What makes Marrakech ideal as a vacation spot is that it serves a variety of tastes simultaneously. It is both a place to get away from it all -- the pool and gardens at La Mamounia where we stayed are unforgettable -- and a central location for day trips that offer fascinating glimpses of the country and people.
Although the city has the atmosphere of an oasis, with palm trees growing everywhere and dusty streets, it is really not surrounded by desert. It sits on the broad El Haouz plain at the edge of the High Atlas and Anti Atlas mountains. The Sahara lies beyond the mountains, where various Berber tribes still live -- not entirely unaffected by the modern world, but not transformed by it, either.
An easy hour's drive from Marrakech is the once-a-week market at Ourhmat, a souk that continues customs and traditions that date back more than a millennium. The Berbers still come down from the Atlas Mountains to this souk to sell their wares -- including jewelry and rugs -- and to buy what they need to live. Musicians entertain, restaurants are set up in tents to serve steaming stews, and barbers occupy stalls where they offer shaves and haircuts. Berber doctors also tend to the sick, using herbs and folk medicine.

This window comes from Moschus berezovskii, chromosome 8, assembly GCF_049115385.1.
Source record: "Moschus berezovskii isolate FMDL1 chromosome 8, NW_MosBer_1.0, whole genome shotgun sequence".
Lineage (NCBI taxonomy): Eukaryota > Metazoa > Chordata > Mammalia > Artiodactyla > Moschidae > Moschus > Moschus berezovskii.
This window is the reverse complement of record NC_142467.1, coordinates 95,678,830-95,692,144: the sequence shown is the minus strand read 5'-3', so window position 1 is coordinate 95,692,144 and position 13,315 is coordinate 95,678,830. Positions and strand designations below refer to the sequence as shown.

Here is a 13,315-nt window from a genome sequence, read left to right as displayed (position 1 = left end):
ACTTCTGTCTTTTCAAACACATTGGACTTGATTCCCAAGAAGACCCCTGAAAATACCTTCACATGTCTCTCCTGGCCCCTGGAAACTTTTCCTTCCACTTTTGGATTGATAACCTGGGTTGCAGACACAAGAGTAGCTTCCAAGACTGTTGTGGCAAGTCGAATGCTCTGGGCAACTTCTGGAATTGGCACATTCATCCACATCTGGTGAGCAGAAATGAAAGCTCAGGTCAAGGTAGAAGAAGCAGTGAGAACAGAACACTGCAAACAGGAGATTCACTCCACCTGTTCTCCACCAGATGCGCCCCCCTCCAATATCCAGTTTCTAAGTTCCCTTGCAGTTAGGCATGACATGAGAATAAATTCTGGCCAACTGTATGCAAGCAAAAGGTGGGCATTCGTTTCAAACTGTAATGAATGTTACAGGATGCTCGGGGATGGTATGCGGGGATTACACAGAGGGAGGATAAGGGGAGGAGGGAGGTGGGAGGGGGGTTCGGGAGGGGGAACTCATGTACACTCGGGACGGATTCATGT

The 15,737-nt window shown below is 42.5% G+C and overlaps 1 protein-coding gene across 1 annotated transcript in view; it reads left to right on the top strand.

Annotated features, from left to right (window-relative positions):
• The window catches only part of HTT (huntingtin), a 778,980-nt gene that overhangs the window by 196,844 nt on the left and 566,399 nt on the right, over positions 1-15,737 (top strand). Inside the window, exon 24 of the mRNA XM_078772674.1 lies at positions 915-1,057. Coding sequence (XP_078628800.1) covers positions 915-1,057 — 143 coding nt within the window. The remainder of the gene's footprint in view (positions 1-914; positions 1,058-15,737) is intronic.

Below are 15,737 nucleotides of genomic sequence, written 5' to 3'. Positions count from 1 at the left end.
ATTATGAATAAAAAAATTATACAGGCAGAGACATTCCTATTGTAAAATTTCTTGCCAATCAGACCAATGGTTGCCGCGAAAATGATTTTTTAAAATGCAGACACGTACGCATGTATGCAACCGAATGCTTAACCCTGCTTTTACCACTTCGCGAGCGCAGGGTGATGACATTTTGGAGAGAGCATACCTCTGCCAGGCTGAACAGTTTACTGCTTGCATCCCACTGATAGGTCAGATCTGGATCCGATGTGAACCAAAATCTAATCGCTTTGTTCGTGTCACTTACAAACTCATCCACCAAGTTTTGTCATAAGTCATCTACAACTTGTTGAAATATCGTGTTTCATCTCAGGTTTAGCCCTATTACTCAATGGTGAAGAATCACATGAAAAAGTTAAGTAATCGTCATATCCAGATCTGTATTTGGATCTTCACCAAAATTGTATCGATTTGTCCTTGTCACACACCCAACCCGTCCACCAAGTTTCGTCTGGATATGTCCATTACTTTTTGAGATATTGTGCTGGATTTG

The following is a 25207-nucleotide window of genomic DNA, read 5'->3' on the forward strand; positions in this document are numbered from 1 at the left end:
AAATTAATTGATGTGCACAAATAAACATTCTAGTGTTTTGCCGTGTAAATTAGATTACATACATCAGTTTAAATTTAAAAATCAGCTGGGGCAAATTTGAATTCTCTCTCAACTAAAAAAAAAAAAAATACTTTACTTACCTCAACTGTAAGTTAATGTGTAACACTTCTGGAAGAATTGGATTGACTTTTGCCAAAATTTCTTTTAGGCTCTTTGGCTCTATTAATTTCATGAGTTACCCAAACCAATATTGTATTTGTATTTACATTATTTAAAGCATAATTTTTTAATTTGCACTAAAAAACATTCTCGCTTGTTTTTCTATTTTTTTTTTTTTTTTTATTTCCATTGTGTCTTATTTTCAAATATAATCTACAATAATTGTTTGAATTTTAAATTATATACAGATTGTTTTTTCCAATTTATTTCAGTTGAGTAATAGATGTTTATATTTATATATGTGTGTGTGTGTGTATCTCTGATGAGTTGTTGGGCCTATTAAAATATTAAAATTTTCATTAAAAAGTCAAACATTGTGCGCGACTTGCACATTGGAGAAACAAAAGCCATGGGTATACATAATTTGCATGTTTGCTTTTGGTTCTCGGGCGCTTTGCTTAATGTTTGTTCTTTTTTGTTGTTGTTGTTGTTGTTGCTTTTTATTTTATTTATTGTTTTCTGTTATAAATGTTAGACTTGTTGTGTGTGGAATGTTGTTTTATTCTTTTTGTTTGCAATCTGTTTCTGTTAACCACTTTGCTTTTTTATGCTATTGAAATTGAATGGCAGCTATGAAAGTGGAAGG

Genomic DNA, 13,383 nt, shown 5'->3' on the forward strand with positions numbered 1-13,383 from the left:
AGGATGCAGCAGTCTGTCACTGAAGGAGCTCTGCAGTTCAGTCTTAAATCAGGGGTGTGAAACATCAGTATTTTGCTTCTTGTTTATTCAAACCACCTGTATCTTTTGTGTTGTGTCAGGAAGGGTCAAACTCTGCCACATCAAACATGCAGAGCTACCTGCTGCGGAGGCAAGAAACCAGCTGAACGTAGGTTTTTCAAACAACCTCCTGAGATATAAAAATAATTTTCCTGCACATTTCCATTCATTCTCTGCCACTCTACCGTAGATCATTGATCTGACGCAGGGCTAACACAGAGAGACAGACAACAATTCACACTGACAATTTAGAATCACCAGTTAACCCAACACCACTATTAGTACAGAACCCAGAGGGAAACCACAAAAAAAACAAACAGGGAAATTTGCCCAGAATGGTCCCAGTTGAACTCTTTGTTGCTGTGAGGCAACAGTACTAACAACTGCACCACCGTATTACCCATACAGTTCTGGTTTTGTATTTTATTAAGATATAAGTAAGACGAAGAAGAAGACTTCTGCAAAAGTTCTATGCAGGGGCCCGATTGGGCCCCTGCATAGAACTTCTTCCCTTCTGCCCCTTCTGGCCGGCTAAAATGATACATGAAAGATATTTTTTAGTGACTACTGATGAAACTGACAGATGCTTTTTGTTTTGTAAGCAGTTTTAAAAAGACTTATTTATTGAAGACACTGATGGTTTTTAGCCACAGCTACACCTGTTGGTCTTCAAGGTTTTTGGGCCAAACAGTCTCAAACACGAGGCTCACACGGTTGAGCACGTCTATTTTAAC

From Ourhmat, we continued another hour to Setti Fatma, a village built on the side of a mountain, hugging a stream that carries icy water from the upper reaches of the Atlas Mountains down to the broad plain surrounding Marrakech. The visit was well worth the time and effort, but one should wear shoes that won't be ruined if they get wet, which is entirely likely as one makes his or her way along the stream that leads up to Setti Fatma.
The greatest attraction is Marrakech itself -- especially the medina, or old city. It is possible to visit the medina without a guide -- but it is not advisable. As we discovered on the one venture outside our hotel without a guide, tourists are fair game for hordes of teen-agers who descended on us and hounded us (a nice way of putting it under the circumstances) until we retreated to our rented car and drove back to the hotel. Touring Marrakech without a guide may well make an otherwise delightful experience unpleasant. And the guides are cheap enough -- $8 to $10 a day tops, $4 for half a day -- that there's no good reason not to have one, if only for peace of mind.